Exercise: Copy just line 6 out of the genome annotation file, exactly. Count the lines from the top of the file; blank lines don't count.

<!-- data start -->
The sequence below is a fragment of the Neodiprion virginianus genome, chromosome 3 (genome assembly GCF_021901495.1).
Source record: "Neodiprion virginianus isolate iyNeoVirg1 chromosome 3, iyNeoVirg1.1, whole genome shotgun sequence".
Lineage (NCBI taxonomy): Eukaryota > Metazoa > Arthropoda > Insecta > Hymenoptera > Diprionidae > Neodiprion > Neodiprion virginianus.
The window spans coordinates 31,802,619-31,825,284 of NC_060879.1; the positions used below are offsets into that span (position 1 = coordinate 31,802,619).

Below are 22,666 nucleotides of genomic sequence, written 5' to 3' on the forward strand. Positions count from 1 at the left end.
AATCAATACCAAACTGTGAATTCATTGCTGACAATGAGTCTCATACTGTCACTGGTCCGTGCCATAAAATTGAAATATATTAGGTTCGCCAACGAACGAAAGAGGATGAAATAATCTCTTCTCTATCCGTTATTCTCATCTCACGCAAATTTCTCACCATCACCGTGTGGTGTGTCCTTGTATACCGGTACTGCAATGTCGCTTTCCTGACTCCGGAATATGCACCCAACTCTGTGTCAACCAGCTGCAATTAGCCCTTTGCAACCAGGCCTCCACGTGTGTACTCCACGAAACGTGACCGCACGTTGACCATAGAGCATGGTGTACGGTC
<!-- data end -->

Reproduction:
AATCAATACCAAACTGTGAATTCATTGCTGACAATGAGTCTCATACTGTCACTGGTCCGTGCCATAAAATTGAAATATATTAGGTTCGCCAACGAACGAAAGAGGATGAAATAATCTCTTCTCTATCCGTTATTCTCATCTCACGCAAATTTCTCACCATCACCGTGTGGTGTGTCCTTGTATACCGGTACTGCAATGTCGCTTTCCTGACTCCGGAATATGCACCCAACTCTGTGTCAACCAGCTGCAATTAGCCCTTTGCAACCAGGCCTCCACGTGTGTACTCCACGAAACGTGACCGCACGTTGACCATAGAGCATGGTGTACGGTC